“Five of the songs are from what was going to be the Wrens record,” Whelan said. “We used to do 25, 26 songs on an album, so it was nice this time to work on just 10 songs, 38 minutes, kind of like back in the ’70s — a throwback to that old classic LP style. It was going to be this kind of story across the three records with Secaucus (1996), The Meadowlands and this last one. That was the big concept that we were heading towards. And that doesn’t mean it can’t happen someday. But I wrote the demos for those Wrens songs around 2007. They were recorded back in 2013, 2014. We didn’t do any recording after that. So it took seven years to make those songs, and people are just going to hear them now.”
The other five tracks, in contrast, were recorded over three days and finished in five weeks, with Tom Beaujour producing the sessions and mixing the entire album.
“That was all last December,” said Whelan. “On Dec. 18, I went into the studio with the expectation of just kind of doing music to enjoy myself, and it was kind of crazy. Jerry recorded all five of the drum tracks in like, five hours; he knocked it out in one session. I went in the next day and recorded the guitars. Then we added the bass and pianos, and then that third day was vocals.”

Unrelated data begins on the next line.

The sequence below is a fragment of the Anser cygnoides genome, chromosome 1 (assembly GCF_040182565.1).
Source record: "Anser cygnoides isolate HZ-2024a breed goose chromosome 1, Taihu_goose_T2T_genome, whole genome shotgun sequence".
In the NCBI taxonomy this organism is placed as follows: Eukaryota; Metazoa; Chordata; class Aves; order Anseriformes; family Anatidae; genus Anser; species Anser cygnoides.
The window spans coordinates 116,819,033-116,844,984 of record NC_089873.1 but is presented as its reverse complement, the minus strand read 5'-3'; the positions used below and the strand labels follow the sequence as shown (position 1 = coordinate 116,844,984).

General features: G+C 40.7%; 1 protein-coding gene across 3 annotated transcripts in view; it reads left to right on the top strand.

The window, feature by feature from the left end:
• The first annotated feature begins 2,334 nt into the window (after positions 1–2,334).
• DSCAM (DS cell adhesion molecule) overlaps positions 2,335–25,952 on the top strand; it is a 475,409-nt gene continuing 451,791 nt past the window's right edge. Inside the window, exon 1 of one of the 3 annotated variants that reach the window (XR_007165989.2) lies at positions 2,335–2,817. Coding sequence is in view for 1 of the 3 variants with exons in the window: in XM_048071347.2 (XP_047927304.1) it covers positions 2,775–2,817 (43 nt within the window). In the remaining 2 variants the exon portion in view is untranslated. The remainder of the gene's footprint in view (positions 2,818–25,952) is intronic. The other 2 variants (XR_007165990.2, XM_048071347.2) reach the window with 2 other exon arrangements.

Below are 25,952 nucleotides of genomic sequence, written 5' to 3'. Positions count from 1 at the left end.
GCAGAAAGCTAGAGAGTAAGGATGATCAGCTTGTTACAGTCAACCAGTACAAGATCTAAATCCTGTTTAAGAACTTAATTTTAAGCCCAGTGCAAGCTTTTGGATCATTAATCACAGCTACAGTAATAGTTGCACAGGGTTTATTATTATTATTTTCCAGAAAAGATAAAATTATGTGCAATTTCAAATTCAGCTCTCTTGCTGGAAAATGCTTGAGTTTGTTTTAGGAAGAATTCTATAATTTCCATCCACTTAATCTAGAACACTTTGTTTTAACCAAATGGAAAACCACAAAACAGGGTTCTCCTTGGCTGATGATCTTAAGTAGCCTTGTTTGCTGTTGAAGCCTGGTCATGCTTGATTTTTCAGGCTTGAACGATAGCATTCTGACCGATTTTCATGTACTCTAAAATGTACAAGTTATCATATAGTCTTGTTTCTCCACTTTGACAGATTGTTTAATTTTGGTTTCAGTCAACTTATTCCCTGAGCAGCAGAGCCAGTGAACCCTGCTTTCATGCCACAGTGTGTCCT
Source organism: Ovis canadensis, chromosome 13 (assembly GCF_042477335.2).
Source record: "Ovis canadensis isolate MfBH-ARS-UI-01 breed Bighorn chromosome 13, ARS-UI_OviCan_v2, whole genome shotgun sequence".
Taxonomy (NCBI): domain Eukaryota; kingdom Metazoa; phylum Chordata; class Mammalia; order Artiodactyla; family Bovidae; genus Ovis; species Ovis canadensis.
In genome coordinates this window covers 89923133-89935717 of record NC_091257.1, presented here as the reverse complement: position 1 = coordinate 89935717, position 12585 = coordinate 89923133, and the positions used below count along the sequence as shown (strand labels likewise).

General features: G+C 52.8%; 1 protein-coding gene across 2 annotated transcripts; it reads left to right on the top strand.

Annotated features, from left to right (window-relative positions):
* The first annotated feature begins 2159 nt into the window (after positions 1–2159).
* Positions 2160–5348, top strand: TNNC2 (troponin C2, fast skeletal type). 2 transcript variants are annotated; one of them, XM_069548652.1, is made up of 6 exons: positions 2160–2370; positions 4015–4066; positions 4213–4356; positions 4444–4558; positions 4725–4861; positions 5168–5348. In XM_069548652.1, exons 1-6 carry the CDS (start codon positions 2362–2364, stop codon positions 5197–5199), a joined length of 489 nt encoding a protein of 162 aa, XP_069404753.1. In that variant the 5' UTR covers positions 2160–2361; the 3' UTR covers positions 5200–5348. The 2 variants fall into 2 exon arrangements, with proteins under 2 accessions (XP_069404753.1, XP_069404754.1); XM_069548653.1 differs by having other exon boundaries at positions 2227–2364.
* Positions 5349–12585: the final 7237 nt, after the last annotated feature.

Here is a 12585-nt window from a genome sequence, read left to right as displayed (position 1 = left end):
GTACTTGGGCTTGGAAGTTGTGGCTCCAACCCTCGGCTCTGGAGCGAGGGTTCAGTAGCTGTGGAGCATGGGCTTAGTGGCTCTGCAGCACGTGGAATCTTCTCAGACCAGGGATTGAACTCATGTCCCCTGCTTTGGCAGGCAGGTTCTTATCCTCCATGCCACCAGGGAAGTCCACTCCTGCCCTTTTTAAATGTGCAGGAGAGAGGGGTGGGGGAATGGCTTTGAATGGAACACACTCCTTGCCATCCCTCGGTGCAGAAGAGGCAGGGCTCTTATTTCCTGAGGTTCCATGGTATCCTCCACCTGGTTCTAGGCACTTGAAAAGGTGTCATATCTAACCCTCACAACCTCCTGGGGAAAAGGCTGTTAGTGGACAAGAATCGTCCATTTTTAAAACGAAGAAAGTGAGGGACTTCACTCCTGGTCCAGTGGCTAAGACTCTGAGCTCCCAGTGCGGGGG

Recording with Beaujour, Whelan noted, “was the first time I ever really recorded vocals with somebody who pushed me to do a little bit better. It was really, really nice. And it was deep in COVID. There was even one time we tried to record but I had been exposed and we had to cancel a session. And then Tom was joking that I did my vocals that day after I got my COVID shots, which really improved my voice. Everyone was masked up the whole session, the whole time, even doing vocals.”
In light of the back story, the album sounds surprisingly cohesive, both sonically and thematically. Whelan credits this to Beaujour’s mix. “He’s the only one who knows everything that’s in those tracks, he got in so deep,” said Whelan.
The title Observatory was inspired by Whelan’s son, who has autism.
“He can’t be in the normal world; he speaks, but his craft of understanding is completely on a different level,” he explained. “He’s always observing everything and kind of looking at things. So that’s a big part of the record.
“And the other part is just, you know, all of us, we’re observing everything around us all the time. So in these songs, I was trying to go after a feeling of wistful hope, and some regret, and asking, ‘What’s the next step?’ You never know what’s going to happen, so you hope things happen for the best, and you know that life is all about change.”